So I went to the city archive and started researching different women from 17th century Amsterdam. I read many historical books and followed their notes to the archives. There I found police reports about Elsje's crime and her confession (which was literally used in our piece); a doctor's note about Maritgen, the girl who became a boy to be a sailor; an official complaint made to the police about Juliana's escape from the man who 'owned' her. As for the last girl, she is mentioned in Amsterdam Whoredom since she owned a brothel: there is an archive piece about one of the times she was arrested by the police where she states that her name is Pussy Sweet – I just loved to see a 17th century woman thinking of her sexuality as something sweet. They sent her outside the city walls twice, but she found a way around the wall and got back in: a strong woman, to me, and I liked her.
A. – This is incredible. Are these documents available?
A. A. They’re in old Dutch and handwritten so it’s quite difficult to understand them in their original for, but we have made a translation available on our website, so people can access them. We have also made an artist’s publication where you’ll find artist proof prints of the four main characters, their stories and facsimiles of all the archive documents we used (AN: you can find out more about it here and about the publication here).
A. C. – When we showed Angels of Amsterdam at the Eye Filmmuseum, Anna and I set up a table where facsimiles of the documents were available. While waiting to access the experience, some people were looking at these documents and a couple of them even commented that reading them made the story even more real, bigger. These artefacts made the experience stronger and were a way of reaffirming that those we had just seen were real people and real stories, even if they were stylized.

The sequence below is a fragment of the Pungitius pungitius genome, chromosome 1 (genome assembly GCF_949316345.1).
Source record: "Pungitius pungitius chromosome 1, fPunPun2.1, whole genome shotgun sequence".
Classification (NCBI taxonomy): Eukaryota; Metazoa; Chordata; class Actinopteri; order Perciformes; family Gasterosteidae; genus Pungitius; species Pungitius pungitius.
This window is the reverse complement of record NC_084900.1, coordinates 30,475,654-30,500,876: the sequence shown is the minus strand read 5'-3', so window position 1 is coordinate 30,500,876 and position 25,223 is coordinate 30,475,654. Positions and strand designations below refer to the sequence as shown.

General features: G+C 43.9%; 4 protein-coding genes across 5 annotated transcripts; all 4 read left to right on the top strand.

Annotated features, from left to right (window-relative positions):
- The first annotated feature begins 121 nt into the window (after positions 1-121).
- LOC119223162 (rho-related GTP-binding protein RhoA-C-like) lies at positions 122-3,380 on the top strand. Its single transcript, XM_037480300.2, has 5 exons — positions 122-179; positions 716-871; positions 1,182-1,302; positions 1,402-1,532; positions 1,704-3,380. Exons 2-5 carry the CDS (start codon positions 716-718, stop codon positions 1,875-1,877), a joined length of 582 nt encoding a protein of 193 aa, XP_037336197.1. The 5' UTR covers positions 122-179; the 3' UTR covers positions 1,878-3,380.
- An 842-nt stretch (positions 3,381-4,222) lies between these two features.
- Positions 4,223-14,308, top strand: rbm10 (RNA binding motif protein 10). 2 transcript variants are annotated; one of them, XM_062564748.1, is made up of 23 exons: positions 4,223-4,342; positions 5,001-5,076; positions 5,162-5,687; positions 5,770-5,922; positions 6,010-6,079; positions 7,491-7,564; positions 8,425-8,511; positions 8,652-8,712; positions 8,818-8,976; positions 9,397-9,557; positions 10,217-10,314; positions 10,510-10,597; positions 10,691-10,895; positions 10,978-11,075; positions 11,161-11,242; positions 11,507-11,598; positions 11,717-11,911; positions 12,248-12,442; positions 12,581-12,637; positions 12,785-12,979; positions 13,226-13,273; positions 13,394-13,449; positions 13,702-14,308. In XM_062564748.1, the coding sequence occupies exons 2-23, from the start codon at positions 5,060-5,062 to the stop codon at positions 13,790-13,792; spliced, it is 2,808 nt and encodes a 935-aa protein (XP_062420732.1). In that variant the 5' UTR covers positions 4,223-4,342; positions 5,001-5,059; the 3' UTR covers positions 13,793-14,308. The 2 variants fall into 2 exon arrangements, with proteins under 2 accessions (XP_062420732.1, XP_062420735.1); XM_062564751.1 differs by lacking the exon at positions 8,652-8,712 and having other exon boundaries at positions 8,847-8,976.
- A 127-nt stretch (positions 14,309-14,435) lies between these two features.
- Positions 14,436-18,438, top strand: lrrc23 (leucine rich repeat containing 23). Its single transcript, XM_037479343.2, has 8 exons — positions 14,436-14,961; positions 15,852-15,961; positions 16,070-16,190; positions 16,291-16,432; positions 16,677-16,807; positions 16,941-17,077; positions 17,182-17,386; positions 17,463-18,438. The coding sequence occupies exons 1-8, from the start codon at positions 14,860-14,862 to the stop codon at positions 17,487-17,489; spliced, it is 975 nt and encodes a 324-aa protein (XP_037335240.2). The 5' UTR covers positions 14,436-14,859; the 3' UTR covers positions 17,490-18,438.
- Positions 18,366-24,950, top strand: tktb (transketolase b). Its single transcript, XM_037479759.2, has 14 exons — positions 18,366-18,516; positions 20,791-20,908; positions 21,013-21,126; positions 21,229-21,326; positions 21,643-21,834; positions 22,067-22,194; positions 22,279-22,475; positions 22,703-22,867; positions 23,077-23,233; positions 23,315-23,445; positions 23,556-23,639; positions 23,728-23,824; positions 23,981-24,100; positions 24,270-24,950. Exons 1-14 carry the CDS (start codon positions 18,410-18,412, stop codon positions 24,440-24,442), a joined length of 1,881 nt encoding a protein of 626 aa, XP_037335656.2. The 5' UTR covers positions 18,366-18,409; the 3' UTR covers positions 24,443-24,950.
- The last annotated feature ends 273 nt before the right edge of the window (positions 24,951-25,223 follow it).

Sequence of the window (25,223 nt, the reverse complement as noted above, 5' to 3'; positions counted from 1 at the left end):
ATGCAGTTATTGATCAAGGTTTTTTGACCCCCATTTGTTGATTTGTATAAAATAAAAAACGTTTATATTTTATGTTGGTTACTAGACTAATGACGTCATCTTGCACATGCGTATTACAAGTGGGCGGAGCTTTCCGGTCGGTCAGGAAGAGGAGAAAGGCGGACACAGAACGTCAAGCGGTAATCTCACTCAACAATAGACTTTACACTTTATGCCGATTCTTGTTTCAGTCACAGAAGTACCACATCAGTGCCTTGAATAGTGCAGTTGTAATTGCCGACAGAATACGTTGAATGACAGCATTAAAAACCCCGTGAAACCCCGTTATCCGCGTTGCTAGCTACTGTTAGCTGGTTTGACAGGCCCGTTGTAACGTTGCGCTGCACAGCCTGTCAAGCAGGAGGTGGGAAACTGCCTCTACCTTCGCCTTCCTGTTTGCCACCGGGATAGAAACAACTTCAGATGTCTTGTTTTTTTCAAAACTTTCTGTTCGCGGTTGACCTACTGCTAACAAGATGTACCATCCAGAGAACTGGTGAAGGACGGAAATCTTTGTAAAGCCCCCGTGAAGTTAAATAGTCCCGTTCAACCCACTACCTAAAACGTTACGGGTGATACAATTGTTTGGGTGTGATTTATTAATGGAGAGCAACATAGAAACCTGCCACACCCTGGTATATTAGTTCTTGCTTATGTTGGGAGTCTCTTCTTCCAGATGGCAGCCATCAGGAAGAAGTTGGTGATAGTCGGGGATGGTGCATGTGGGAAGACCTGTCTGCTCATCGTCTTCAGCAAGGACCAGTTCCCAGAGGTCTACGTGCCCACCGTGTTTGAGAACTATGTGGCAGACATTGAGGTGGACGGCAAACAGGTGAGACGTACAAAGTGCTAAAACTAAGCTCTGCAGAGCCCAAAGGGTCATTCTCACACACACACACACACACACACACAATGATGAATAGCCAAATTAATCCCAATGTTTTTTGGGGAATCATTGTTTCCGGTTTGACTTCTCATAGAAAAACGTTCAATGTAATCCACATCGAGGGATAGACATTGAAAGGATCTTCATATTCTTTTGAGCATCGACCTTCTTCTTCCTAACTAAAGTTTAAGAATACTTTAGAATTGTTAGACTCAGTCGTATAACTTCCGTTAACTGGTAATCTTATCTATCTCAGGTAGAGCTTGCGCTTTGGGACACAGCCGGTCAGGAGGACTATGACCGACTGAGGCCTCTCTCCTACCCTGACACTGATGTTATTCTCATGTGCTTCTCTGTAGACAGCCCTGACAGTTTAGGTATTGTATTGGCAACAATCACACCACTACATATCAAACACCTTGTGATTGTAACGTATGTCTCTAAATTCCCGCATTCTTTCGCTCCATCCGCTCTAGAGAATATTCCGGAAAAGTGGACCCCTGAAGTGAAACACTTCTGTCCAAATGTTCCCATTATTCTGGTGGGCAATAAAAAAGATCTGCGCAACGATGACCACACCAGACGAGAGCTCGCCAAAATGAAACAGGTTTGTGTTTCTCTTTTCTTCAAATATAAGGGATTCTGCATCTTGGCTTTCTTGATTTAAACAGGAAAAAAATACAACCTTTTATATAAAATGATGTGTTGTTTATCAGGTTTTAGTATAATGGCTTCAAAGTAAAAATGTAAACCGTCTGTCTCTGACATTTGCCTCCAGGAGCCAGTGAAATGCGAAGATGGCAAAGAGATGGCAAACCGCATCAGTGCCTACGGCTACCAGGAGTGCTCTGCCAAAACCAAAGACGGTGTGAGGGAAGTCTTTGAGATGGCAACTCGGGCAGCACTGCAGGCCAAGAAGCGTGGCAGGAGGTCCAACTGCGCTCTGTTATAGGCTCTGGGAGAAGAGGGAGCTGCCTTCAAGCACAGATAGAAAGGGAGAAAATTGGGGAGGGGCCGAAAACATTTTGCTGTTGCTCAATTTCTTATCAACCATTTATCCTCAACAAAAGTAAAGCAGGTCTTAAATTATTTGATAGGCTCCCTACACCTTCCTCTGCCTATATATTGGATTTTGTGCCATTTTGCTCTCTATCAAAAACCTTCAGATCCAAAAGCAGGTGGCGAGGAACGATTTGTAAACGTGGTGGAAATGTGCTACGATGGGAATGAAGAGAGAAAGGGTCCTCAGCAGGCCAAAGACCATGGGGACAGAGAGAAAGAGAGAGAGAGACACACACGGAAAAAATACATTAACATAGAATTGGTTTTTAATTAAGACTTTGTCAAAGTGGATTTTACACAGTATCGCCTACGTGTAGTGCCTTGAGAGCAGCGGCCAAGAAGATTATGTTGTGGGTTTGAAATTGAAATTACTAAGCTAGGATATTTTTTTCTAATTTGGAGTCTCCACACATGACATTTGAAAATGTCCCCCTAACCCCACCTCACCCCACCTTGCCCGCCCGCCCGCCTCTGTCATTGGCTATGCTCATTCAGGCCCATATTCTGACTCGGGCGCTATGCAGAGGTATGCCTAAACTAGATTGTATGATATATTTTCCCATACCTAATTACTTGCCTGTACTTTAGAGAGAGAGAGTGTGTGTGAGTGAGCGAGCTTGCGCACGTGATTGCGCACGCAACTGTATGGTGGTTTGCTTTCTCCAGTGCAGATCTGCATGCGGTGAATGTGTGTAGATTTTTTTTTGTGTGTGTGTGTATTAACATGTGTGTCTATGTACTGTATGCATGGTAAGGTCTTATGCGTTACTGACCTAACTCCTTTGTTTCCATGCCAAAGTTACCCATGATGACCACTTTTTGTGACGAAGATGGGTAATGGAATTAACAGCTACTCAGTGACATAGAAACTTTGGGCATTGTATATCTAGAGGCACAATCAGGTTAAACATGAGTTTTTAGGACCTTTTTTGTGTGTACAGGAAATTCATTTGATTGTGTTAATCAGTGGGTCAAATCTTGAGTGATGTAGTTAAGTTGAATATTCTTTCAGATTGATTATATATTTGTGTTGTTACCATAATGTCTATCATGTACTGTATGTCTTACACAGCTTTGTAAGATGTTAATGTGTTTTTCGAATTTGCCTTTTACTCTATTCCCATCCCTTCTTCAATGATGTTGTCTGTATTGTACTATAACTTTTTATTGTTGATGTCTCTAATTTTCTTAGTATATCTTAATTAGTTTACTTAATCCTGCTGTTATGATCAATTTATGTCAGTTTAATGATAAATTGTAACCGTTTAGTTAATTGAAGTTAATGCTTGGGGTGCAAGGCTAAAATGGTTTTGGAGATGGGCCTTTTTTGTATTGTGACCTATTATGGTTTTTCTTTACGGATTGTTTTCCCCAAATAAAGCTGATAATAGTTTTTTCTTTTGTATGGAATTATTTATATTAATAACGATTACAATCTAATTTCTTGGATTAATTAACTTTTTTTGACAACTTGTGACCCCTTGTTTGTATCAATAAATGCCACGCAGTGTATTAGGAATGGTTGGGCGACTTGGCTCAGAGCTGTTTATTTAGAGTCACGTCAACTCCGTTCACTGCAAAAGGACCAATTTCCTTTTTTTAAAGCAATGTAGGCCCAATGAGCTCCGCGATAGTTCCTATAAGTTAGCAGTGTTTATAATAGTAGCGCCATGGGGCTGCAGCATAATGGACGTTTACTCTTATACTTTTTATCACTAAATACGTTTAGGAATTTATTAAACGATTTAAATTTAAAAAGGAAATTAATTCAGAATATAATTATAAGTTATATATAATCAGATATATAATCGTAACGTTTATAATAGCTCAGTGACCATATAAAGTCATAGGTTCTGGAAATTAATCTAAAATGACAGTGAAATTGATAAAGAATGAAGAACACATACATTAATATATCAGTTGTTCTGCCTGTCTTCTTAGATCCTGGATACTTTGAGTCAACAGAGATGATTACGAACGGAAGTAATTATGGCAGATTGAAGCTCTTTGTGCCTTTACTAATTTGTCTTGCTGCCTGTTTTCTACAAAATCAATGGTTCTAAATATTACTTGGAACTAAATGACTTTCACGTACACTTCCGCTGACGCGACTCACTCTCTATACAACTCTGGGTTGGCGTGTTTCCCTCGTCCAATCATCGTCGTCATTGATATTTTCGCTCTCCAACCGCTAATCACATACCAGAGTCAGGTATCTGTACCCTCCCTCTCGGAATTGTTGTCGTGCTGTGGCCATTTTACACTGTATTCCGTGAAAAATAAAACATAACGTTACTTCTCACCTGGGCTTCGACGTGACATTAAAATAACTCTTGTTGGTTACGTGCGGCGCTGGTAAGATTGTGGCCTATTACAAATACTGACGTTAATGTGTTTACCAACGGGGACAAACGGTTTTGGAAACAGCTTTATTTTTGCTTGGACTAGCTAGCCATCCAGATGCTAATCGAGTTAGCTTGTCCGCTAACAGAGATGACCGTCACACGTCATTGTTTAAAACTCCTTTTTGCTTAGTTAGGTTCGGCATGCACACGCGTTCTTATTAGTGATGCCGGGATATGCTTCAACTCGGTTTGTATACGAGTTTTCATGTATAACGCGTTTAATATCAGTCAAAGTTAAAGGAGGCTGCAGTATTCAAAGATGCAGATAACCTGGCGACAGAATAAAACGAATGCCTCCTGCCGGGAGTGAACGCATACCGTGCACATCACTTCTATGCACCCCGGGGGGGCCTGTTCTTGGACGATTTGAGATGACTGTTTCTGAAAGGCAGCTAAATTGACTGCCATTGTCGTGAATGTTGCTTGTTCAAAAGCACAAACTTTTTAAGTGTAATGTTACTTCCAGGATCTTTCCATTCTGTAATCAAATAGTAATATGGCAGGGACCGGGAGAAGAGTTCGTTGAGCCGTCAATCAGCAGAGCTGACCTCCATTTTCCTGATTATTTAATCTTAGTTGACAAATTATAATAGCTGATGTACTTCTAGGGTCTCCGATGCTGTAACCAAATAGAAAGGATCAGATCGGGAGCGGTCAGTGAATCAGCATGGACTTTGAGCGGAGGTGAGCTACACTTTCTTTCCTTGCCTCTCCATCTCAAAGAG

To create a connection blending the real with the virtual
A. – If I went to that bar in Amsterdam, where Angels is set, would it still look like that?
A. A. - Exactly the same... Only now it has a refrigerator and a coffee machine! (laughs)
A. C. - It was built in 1642 and has not changed in terms of architecture since then. Anna found the place. We went in and did a LiDAR scan (a really high-resolution scan of the whole place, accurate to the millimetre); then we moved from that model to change things and restore the tavern to its original state: we took out the electric lighting and put in candles, changed the paintings and other details, and left everything else intact.
At the end of the experience, when the scene fades away, the café is brought back to the present day. Some people don't even notice it, but now there is a coffee machine. And you turn around and see the electric light of the Exit sign. Little details that make you realize you're back in the 21st century.
A. A. - There's also the sound: at the end you start to hear the cars outside again, and the train. Everything is quite subtle, but we wanted you to feel like you're going back to your own time.
A. C.- One thing we wanted to do, but which wasn't possible in Venice for logistical reasons, was to show the piece by putting a real table in front of you so that you could connect what you could see in virtual reality to the physical sensation of having a real wooden bar under your hands. We did this at the Nederlands Film Festival and it was beautiful! When something physical in the real world aligns with something virtual, something magical happens. It helps transport you to that time. That's why we're thinking of taking this experience to the real bar where we filmed it and having the consumers try it out while they're there.
A. - What were the biggest challenges in the creation of Angels of Amsterdam, technologically speaking?
A. C. - For the story to work, it was absolutely crucial that the users felt a real connection with the characters in the bar. Technology couldn't get in the way.